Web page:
• Oh, PUH-LEEZE. We have choice in all sorts of things you mentioned. If I don’t like the lousy selection at the closest library, I am free to drive over to the adjoining more affluent town and patronize their library. If my town’s Park and Rec program does not offer a particular class I want for my kids, again I am free to enroll them in another town’s Park & Rec class. My town’s pool is only seasonal while our chi-chi neighboring town has an indoor one that again I can have access to if I desire.

      But if I want to enroll my kids in a school in that town that is funded in a large part by the sales and income taxes my family pays to the People’s Republic of California, I am denied. How is that fair?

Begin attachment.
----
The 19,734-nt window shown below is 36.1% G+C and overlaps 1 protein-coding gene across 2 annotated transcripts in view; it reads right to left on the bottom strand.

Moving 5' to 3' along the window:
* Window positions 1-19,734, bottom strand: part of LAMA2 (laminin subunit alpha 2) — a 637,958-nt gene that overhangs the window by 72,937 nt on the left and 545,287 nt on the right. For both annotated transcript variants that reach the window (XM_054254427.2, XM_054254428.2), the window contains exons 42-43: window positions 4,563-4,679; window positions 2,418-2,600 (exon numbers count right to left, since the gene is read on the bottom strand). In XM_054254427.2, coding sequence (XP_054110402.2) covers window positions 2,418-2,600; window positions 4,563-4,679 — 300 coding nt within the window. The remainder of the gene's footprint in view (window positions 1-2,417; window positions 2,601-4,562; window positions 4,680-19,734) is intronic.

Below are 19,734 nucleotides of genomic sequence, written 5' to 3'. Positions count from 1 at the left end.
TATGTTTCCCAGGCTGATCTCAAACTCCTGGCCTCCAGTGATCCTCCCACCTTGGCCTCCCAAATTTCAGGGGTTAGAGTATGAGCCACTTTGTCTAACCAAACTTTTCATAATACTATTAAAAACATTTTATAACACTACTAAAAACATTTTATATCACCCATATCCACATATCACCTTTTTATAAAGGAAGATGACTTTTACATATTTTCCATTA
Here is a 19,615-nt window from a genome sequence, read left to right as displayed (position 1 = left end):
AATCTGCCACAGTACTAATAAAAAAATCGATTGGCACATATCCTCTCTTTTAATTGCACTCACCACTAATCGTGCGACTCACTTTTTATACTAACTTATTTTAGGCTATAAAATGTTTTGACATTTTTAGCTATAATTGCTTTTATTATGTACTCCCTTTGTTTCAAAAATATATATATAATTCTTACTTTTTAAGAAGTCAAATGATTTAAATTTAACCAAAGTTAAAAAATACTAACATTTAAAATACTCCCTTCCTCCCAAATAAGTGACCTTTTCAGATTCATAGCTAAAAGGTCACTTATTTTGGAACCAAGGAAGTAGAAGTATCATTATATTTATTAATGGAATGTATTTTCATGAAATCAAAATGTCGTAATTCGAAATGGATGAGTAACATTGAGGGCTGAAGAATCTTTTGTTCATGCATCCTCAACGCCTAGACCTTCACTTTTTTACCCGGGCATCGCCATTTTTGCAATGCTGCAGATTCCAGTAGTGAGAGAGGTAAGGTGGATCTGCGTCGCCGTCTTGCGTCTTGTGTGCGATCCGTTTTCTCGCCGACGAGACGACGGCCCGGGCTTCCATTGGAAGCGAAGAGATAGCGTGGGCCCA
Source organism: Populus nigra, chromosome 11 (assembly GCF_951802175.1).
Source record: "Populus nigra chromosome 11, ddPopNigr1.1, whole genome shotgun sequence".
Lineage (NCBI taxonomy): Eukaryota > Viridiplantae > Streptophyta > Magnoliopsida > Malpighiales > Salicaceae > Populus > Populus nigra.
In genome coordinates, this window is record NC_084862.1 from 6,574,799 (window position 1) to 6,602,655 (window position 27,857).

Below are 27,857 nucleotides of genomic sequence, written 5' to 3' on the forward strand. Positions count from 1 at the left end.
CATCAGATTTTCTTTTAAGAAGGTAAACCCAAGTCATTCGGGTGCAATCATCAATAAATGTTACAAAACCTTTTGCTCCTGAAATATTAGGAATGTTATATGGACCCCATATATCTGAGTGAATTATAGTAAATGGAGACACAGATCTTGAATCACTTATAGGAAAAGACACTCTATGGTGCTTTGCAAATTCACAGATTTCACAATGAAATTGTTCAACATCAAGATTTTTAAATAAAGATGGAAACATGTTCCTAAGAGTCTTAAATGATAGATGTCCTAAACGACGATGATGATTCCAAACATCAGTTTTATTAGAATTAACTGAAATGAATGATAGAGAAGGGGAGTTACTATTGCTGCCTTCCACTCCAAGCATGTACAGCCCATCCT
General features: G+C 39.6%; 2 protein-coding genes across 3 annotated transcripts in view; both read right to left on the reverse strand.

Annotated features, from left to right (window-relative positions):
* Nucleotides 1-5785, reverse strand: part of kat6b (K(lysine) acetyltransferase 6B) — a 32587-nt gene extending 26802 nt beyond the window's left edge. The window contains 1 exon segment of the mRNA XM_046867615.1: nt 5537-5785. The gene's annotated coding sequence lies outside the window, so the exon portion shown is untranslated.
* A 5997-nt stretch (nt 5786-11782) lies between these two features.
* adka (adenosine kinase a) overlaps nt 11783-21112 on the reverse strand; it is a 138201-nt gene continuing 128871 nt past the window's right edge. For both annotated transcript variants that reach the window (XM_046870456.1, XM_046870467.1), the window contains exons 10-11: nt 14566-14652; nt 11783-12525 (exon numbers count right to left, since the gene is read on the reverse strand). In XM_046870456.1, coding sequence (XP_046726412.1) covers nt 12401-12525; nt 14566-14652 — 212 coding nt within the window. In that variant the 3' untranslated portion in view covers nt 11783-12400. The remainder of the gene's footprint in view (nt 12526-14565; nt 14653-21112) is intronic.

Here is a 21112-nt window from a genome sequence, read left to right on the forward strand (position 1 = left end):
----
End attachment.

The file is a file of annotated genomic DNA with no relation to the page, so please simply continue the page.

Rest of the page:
10. “(I couldn’t help but wonder whether schools would hire football coaches who didn’t love football, and whether such coaches could win any games.)”

    The assumed implication seems to be that if a teacher does not love the subject he/she teaches, then that teacher will not teach it well (i.e. if you look at the football analogy, it questions that a football coach can win games if that coach doesn’t love football). That would only be true if it meant that a teacher who doesn’t absolutely love a given subject also absolutely doesn’t care about teaching it well.